In 2000, when just about no one was looking, the 60-year-old bought up the all-but-worthless bonds of United Artist Theatres, converting them into a majority stake in the country's fourth-largest theater chain. Now he is said to be negotiating to do the same thing with the debt of Regal Cinemas, the nation's largest chain, with some 4,100 screens. And he's also in talks to buy Edwards Theater Circuit, a large Western U.S. theater chain.
In all, that would give Anschutz the largest number of screens -- some 6,400 in all, making him the king of a business that has been in the tank for most of the past two years. Just about every major chain, in fact, seems to be in bankruptcy or heading there.
WHEELER-DEALER. So, what's Anschutz up to? As anyone who has ever bought a house in a distressed market can attest, a lousy house can look awfully spiffy in the right kind of market. And this is just the kind of market for a wheeler-dealer like Anschutz, who made his first fortune at age 27 when he came across some priceless Western American art in the basement of the Santa Fe Railroad headquarters building in Chicago. Anschutz bought them for a song then and sold many of them for millions.
That's just about what he appears to be doing in the theater business right now. For instance, the word is he's offering to pay Regal $345 million for the circuit's $1 billion debt load, which he would then convert into a controlling interest in the chain.
In the right hands, the theater business could be a money machine. After all, in what other line do you have someone else paying most of the costs for making your product, and then you get half the revenue when folks line up at the box office? Heck, movie theaters don't even pay much of the promotional costs to get folks to the box office in the first place, since Hollywood pays $21 million in advertising each time it sends one of its flicks out into the marketplace. And then there are those outrageous markups for Coke and popcorn.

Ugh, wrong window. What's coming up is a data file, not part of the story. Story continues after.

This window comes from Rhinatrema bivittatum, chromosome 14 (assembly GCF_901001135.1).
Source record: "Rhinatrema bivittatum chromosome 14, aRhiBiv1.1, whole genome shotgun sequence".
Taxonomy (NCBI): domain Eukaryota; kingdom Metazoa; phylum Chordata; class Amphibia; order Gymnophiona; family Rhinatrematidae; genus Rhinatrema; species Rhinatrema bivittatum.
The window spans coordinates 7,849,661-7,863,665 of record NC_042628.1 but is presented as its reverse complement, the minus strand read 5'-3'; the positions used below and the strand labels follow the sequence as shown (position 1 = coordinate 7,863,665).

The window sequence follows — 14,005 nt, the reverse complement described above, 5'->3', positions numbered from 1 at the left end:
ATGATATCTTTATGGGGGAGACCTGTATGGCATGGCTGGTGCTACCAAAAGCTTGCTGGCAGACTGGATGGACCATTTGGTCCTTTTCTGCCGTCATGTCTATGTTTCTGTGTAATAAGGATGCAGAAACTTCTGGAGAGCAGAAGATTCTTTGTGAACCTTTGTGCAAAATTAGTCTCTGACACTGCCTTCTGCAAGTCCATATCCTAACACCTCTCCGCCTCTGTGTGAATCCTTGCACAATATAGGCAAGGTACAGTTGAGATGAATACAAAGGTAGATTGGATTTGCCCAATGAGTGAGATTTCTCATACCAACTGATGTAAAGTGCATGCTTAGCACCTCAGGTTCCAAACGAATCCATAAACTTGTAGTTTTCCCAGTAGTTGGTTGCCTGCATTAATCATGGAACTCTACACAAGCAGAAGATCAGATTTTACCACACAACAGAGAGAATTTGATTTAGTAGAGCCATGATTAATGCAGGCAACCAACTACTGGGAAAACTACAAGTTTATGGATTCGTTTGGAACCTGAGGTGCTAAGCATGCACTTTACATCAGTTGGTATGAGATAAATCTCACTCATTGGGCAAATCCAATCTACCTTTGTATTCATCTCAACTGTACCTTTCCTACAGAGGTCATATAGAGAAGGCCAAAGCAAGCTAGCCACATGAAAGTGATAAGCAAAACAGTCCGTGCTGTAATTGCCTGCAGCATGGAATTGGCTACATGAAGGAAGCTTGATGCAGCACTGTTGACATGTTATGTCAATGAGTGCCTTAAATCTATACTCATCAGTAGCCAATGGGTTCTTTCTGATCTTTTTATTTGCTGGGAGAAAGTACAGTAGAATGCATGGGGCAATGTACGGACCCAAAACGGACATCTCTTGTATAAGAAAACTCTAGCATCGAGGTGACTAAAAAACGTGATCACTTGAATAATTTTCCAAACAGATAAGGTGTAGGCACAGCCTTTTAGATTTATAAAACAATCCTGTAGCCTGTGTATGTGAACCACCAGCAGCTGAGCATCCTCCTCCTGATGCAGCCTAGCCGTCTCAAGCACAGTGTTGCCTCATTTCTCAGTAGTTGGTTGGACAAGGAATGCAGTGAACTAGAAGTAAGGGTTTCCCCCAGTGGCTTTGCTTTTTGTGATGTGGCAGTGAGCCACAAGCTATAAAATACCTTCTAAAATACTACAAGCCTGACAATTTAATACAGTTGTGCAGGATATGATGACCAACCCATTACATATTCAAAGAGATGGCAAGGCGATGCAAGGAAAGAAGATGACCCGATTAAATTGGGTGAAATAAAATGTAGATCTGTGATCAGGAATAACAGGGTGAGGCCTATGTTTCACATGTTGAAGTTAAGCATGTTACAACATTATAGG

OVERBUILT. Where theater owners went wrong is in the wild amounts they've thrown around the past three or four years to put up the grandest movie houses on the block. They've overbuilt like crazy: According to the most recent numbers I could find, in 1999 there were more than 37,000 screens in the U.S., a staggering 34% hike over 1995. During the same period, the percentage increase in tickets sold at those theaters increased only 17%, to 1.5 billion. Even a jump to $8 a ticket ($9 in New York City) couldn't generate enough dough to pay for all the loans theaters took out to build all those palaces.
So Anschutz figures he's buying a gussied-up bunch of theaters for a song. He has gone bargain-hunting before. Back in the early '90s, he sold off his struggling Southern Pacific Rail Corp. for $5.4 billion. But as part of the deal, he kept the rights of way alongside the tracks, giving him the foundation for the 16,000-mile telecom network he turned into Qwest. With $55 million of his own money and an $400 million more in debt, he started laying fiber along those tracks and rode the Internet explosion into a fortune. Today, after an initial public offering and several deals, his 10% stake in Qwest is worth a cool $13 billion.
Better yet, there are rumblings that he wants to align his two interests, finding a way to use Qwest's superfast fiber lines to deliver films digitally rather than in metal cans. A couple of studios have already experimented with the concept of digital films, most notably George Lucas with his upcoming Star Wars film. No one knows whether it will work, probably not even Anschutz. But he may be able to help himself there. He also owns a small film-production company, called Crusader Entertainment, which just signed a minor deal with Paramount Pictures to make some films. He could use Crusader to experiment with making and delivering digital films, or more likely he simply got the Hollywood bug and wants to capture every last nickle by distriubting Crusader's flicks in the
theaters he owns.
DUKE AS RED. Maybe Anschutz has simply gone Hollywood. He did this once before, when he was a wildcatter in the '60s in the oil fields of Wyoming. When a fire threatened to ruin his major well, he brought in fabled firefighter "Red" Adair. He also sold the rights to watch Adair do his stuff to Universal Pictures, which at the time was getting ready to make a film starring John Wayne as Adair. For that, Anschutz got a cool $100,000.
That's chump change these days, of course. But Hollywood appreciates a man with money who knows how to make money. Anschutz has plenty of that. And he's throwing a small chunk of it at a theater industry that sure could use the cash infusion. Grover is Los Angeles bureau chief for Business Week. Follow his weekly Power Lunch column, only on BW Online